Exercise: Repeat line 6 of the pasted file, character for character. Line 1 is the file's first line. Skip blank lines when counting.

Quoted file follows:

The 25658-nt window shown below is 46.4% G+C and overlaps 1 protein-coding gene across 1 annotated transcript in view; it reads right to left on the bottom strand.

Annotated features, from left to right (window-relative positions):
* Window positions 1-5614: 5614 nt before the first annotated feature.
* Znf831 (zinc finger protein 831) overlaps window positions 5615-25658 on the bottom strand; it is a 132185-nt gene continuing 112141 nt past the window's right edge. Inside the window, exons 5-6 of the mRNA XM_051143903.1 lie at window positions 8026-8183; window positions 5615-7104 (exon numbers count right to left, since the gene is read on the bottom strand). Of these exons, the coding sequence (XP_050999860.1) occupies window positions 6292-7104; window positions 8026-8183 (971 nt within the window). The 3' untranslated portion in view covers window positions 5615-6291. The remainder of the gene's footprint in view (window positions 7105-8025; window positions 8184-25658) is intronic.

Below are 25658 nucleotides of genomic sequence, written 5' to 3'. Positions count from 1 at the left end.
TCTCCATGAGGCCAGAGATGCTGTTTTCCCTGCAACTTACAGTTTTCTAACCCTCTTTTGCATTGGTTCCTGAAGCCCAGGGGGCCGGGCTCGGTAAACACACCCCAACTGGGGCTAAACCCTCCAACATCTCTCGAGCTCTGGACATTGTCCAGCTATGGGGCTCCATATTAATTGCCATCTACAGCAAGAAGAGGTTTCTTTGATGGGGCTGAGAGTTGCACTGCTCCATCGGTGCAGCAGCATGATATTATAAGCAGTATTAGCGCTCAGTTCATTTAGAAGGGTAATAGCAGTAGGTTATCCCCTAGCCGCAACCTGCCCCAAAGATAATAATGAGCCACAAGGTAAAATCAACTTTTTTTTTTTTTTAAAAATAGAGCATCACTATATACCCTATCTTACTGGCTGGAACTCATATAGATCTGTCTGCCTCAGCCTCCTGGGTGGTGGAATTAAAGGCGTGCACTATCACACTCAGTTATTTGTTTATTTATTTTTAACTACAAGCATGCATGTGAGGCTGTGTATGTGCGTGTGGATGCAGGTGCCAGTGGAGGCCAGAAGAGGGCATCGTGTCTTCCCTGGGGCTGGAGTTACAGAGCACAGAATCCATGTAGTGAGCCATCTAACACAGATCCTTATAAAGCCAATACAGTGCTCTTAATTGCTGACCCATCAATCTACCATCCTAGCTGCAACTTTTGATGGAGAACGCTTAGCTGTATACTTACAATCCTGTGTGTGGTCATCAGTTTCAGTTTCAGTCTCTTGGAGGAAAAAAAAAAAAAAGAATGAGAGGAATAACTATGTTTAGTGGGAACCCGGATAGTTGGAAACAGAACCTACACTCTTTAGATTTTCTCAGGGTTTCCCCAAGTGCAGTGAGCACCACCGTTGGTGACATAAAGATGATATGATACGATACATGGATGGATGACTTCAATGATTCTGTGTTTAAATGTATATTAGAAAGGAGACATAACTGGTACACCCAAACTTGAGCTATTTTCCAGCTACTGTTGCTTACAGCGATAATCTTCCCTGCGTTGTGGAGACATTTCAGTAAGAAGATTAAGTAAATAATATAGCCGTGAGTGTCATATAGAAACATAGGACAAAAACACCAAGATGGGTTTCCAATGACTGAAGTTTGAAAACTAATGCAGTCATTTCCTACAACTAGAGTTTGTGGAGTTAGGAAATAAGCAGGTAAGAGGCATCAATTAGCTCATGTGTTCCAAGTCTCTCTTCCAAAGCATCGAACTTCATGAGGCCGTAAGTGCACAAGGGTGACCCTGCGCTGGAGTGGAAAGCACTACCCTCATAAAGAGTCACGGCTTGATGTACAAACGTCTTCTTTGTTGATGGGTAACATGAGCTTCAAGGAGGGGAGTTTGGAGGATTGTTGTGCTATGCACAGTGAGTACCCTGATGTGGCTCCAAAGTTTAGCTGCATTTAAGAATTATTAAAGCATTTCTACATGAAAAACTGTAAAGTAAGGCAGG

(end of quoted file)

TCTCCATGAGGCCAGAGATGCTGTTTTCCCTGCAACTTACAGTTTTCTAACCCTCTTTTGCATTGGTTCCTGAAGCCCAGGGGGCCGGGCTCGGTAAACACACCCCAACTGGGGCTAAACCCTCCAACATCTCTCGAGCTCTGGACATTGTCCAGCTATGGGGCTCCATATTAATTGCCATCTACAGCAAGAAGAGGTTTCTTTGATGGGGCTGAGAGTTGCACTGCTCCATCGGTGCAGCAGCATGATATTATAAGCAGTATTAGCGCTCAGTTCATTTAGAAGGGTAATAGCAGTAGGTTATCCCCTAGCCGCAACCTGCCCCAAAGATAATAATGAGCCACAAGGTAAAATCAACTTTTTTTTTTTTTTAAAAATAGAGCATCACTATATACCCTATCTTACTGGCTGGAACTCATATAGATCTGTCTGCCTCAGCCTCCTGGGTGGTGGAATTAAAGGCGTGCACTATCACACTCAGTTATTTGTTTATTTATTTTTAACTACAAGCATGCATGTGAGGCTGTGTATGTGCGTGTGGATGCAGGTGCCAGTGGAGGCCAGAAGAGGGCATCGTGTCTTCCCTGGGGCTGGAGTTACAGAGCACAGAATCCATGTAGTGAGCCATCTAACACAGATCCTTATAAAGCCAATACAGTGCTCTTAATTGCTGACCCATCAATCTACCATCCTAGCTGCAACTTTTGATGGAGAACGCTTAGCTGTATACTTACAATCCTGTGTGTGGTCATCAGTTTCAGTTTCAGTCTCTTGGAGGAAAAAAAAAAAAAAGAATGAGAGGAATAACTATGTTTAGTGGGAACCCGGATAGTTGGAAACAGAACCTACACTCTTTAGATTTTCTCAGGGTTTCCCCAAGTGCAGTGAGCACCACCGTTGGTGACATAAAGATGATATGATACGATACATGGATGGATGACTTCAATGATTCTGTGTTTAAATGTATATTAGAAAGGAGACATAACTGGTACACCCAAACTTGAGCTATTTTCCAGCTACTGTTGCTTACAGCGATAATCTTCCCTGCGTTGTGGAGACATTTCAGTAAGAAGATTAAGTAAATAATATAGCCGTGAGTGTCATATAGAAACATAGGACAAAAACACCAAGATGGGTTTCCAATGACTGAAGTTTGAAAACTAATGCAGTCATTTCCTACAACTAGAGTTTGTGGAGTTAGGAAATAAGCAGGTAAGAGGCATCAATTAGCTCATGTGTTCCAAGTCTCTCTTCCAAAGCATCGAACTTCATGAGGCCGTAAGTGCACAAGGGTGACCCTGCGCTGGAGTGGAAAGCACTACCCTCATAAAGAGTCACGGCTTGATGTACAAACGTCTTCTTTGTTGATGGGTAACATGAGCTTCAAGGAGGGGAGTTTGGAGGATTGTTGTGCTATGCACAGTGAGTACCCTGATGTGGCTCCAAAGTTTAGCTGCATTTAAGAATTATTAAAGCATTTCTACATGAAAAACTGTAAAGTAAGGCAGG